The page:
Kenneth J Hillers, Verena Jantsch, Enrique Martinez-Perez, Judith L Yanowitz
Sexual reproduction requires the production of haploid gametes (sperm and egg) with only one copy of each chromosome; fertilization then restores the diploid chromosome content in the next generation. This reduction in genetic content is accomplished during a specialized cell division called meiosis, in which two rounds of chromosome segregation follow a single round of DNA replication. In preparation for the first meiotic division, homologous chromosomes pair and synapse, creating a context that promotes formation of crossover recombination events...
May 4, 2017: WormBook: the Online Review of C. Elegans Biology
Kathrin Gieseler, Hiroshi Qadota, Guy M Benian
In C. elegans, mutants that are defective in muscle function and/or structure are easy to detect and analyze since: 1) body wall muscle is essential for locomotion, and 2) muscle structure can be assessed by multiple methods including polarized light, electron microscopy (EM), Green Fluorescent Protein (GFP) tagged proteins, and immunofluorescence microscopy. The overall structure of the sarcomere, the fundamental unit of contraction, is conserved from C. elegans to man, and the molecules involved in sarcomere assembly, maintenance, and regulation of muscle contraction are also largely conserved...
April 13, 2017: WormBook: the Online Review of C. Elegans Biology
Michael R Koelle
Neurotransmitters signal via G protein coupled receptors (GPCRs) to modulate activity of neurons and muscles. C. elegans has ~150 G protein coupled neuropeptide receptor homologs and 28 additional GPCRs for small-molecule neurotransmitters. Genetic studies in C. elegans demonstrate that neurotransmitters diffuse far from their release sites to activate GPCRs on distant cells. Individual receptor types are expressed on limited numbers of cells and thus can provide very specific regulation of an individual neural circuit and behavior...
March 3, 2016: WormBook: the Online Review of C. Elegans Biology
Mark E Viney, James B Lok
Strongyloides is a genus of parasitic nematodes that, unusually, has a free-living adult generation. Here we introduce the biology of this genus, especially the fascinating but complex life-cycle, together with an overview of the taxonomy, morphology, genetics, and genomics of this genus.
July 16, 2015: WormBook: the Online Review of C. Elegans Biology
Ann K Corsi, Bruce Wightman, Martin Chalfie
A little over 50 years ago, Sydney Brenner had the foresight to develop the nematode (round worm) Caenorhabditis elegans as a genetic model for understanding questions of developmental biology and neurobiology. Over time, research on C. elegans has expanded to explore a wealth of diverse areas in modern biology including studies of the basic functions and interactions of eukaryotic cells, host-parasite interactions, and evolution. C. elegans has also become an important organism in which to study processes that go awry in human diseases...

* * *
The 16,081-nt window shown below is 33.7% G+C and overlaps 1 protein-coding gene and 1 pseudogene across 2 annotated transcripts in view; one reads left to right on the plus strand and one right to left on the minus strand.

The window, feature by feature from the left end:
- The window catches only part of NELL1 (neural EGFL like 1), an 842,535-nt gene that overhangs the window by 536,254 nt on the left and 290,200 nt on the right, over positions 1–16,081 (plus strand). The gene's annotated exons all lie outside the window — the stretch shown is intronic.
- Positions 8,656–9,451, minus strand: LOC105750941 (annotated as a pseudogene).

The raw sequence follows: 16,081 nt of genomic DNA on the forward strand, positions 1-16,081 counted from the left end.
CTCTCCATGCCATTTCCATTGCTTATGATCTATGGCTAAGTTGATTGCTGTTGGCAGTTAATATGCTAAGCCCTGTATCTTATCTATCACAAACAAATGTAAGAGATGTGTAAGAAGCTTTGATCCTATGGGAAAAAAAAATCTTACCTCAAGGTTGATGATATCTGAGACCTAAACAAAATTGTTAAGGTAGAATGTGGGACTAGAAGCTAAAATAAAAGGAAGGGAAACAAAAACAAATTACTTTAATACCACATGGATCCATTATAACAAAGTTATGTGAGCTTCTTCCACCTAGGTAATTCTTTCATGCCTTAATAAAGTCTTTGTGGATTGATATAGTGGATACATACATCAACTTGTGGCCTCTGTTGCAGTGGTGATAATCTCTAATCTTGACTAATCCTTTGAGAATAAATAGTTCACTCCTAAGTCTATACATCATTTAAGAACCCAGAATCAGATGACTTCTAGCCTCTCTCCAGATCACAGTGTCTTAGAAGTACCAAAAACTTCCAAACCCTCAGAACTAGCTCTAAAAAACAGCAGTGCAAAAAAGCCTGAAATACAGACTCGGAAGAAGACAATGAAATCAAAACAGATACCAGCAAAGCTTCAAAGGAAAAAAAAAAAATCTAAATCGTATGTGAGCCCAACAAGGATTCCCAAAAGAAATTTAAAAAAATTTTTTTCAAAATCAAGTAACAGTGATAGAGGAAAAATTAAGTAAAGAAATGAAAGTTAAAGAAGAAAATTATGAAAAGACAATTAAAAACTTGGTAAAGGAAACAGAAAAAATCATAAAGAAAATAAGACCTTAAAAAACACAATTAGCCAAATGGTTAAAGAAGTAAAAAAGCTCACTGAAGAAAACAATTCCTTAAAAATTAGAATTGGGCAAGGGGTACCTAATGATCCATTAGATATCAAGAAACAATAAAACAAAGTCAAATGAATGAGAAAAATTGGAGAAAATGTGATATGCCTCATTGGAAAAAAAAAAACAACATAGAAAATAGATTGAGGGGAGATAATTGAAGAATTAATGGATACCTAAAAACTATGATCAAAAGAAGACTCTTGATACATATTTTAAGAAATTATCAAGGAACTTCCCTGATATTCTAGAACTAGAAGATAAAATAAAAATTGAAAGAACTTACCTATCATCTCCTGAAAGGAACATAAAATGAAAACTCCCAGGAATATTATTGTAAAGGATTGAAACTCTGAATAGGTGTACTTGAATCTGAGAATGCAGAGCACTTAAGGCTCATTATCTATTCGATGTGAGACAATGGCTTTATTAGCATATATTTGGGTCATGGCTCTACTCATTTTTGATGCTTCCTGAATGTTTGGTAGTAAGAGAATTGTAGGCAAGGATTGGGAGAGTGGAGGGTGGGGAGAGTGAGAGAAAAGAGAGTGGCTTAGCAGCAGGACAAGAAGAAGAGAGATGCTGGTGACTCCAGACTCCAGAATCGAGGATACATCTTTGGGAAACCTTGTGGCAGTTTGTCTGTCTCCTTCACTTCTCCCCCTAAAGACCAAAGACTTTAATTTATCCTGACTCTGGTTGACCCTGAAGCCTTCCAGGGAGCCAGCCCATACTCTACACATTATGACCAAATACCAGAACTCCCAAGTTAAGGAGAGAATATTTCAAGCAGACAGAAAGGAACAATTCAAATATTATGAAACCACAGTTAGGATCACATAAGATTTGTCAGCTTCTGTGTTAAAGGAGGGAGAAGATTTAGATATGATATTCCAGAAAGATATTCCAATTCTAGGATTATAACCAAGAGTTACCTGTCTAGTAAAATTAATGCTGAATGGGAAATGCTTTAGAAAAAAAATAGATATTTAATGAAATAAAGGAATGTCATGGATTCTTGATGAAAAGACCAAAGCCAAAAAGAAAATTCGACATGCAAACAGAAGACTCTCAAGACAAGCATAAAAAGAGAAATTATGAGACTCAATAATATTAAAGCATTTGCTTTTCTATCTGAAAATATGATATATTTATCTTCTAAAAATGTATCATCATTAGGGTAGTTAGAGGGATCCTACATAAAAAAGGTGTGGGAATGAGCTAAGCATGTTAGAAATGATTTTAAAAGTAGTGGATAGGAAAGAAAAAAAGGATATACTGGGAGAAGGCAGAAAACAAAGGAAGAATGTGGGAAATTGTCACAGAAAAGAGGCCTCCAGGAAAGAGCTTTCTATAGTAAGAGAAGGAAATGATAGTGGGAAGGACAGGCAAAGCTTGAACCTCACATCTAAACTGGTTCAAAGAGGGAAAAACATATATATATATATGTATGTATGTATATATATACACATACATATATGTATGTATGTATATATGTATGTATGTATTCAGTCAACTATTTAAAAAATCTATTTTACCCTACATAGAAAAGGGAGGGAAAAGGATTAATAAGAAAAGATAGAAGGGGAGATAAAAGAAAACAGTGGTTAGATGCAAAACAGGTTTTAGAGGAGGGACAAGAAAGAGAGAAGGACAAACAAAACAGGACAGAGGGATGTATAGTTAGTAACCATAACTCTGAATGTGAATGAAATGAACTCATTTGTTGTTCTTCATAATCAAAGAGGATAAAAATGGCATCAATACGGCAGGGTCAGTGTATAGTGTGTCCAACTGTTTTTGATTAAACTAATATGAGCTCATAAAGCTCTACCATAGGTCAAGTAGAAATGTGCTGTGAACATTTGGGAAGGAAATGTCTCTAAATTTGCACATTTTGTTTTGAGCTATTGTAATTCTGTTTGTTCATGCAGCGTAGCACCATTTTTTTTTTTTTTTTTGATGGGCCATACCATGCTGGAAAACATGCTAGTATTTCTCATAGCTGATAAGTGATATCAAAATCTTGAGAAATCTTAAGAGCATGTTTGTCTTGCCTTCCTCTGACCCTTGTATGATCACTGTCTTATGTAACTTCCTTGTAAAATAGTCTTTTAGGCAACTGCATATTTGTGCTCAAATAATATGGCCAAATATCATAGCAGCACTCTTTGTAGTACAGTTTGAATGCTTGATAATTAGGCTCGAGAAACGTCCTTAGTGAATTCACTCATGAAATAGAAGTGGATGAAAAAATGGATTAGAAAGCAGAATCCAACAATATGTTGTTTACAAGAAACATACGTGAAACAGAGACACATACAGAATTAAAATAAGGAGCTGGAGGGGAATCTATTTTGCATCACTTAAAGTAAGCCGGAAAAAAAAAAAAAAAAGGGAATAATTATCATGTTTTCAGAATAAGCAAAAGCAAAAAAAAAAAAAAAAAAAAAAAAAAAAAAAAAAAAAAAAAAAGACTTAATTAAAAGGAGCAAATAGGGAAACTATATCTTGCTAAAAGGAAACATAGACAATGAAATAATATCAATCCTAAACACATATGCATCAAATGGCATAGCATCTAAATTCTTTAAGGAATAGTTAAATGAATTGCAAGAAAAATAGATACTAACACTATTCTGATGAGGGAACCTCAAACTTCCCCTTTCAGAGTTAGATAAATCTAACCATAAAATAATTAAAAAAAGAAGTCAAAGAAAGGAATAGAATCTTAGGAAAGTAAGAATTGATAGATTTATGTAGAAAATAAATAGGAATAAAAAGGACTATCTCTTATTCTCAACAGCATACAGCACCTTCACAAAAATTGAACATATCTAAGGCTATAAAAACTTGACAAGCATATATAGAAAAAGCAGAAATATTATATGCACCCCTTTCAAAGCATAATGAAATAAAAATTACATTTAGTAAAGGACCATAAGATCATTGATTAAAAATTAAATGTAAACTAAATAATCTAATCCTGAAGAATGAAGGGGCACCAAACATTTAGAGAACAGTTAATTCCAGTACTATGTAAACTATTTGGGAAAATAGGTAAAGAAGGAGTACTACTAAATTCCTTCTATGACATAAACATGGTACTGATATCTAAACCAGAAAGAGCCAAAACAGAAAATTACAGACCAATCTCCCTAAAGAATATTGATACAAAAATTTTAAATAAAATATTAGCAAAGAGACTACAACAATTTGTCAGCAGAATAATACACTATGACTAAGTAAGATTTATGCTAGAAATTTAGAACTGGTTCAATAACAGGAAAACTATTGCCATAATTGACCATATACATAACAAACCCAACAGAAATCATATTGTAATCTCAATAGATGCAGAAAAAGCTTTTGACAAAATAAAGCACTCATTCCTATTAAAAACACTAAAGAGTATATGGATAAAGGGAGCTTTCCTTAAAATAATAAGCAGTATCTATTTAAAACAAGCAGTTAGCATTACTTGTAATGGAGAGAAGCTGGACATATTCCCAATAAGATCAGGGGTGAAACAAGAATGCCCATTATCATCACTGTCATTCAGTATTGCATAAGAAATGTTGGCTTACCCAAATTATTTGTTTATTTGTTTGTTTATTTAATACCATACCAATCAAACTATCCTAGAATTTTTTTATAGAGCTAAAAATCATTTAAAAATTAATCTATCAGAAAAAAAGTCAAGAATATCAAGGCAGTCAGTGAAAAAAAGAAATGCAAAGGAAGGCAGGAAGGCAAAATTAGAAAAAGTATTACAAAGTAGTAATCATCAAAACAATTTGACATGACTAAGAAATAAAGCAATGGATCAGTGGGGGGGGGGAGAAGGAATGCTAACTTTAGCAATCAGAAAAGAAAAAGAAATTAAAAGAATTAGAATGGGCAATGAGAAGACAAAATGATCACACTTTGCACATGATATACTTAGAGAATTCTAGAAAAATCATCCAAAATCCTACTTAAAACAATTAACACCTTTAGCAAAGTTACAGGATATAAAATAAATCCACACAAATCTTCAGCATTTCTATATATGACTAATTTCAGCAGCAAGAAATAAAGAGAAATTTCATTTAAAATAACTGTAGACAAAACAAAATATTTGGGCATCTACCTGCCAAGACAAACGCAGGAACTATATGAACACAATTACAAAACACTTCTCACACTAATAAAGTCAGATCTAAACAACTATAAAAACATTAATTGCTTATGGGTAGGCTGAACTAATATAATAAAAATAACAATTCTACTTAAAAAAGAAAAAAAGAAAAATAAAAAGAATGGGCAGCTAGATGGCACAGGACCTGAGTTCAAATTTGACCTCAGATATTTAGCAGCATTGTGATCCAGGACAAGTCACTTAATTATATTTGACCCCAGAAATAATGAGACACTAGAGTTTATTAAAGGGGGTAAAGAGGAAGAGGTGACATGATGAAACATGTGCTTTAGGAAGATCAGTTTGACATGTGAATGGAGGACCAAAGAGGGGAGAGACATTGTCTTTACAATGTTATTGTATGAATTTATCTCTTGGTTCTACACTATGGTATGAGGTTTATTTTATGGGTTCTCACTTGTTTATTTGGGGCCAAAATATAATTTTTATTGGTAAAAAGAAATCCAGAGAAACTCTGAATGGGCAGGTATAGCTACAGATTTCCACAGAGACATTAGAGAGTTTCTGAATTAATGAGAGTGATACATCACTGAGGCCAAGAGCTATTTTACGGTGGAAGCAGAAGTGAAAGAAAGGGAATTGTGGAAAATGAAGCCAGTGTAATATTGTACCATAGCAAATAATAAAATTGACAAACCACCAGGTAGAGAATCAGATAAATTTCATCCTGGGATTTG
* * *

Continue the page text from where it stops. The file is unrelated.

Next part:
June 18, 2015: WormBook: the Online Review of C. Elegans Biology
Adam Antebi
Nuclear receptors are transcription factors that often respond to small molecule metabolites and fat-soluble compounds to regulate gene expression. They broadly govern development, reproduction, metabolism, and homeostasis in diverse metazoan species and their dysregulation is associated with numerous diseases. Work in C. elegans has shed light on the seminal role of nuclear receptors in life history regulation, stem cell progression, developmental timing, cell fate specification, nutrient sensing, metabolism, and longevity...
June 9, 2015: WormBook: the Online Review of C. Elegans Biology
Thomas Blumenthal, Paul Davis, Alfonso Garrido-Lecca
Nearly 15% of the ~20,000 C. elegans genes are contained in operons, multigene clusters controlled by a single promoter. The vast majority of these are of a type where the genes in the cluster are ~100 bp apart and the pre-mRNA is processed by 3' end formation accompanied by trans-splicing. A spliced leader, SL2, is specialized for operon processing. Here we summarize current knowledge on several variations on this theme including: (1) hybrid operons, which have additional promoters between genes; (2) operons with exceptionally long (> 1 kb) intercistronic regions; (3) operons with a second 3' end formation site close to the trans-splice site; (4) alternative operons, in which the exons are sometimes spliced as a single gene and sometimes as two genes; (5) SL1-type operons, which use SL1 instead of SL2 to trans-splice and in which there is no intercistronic space; (6) operons that make dicistronic mRNAs; and (7) non-operon gene clusters, in which either two genes use a single exon as the 3' end of one and the 5' end of the next, or the 3' UTR of one gene serves as the outron of the next...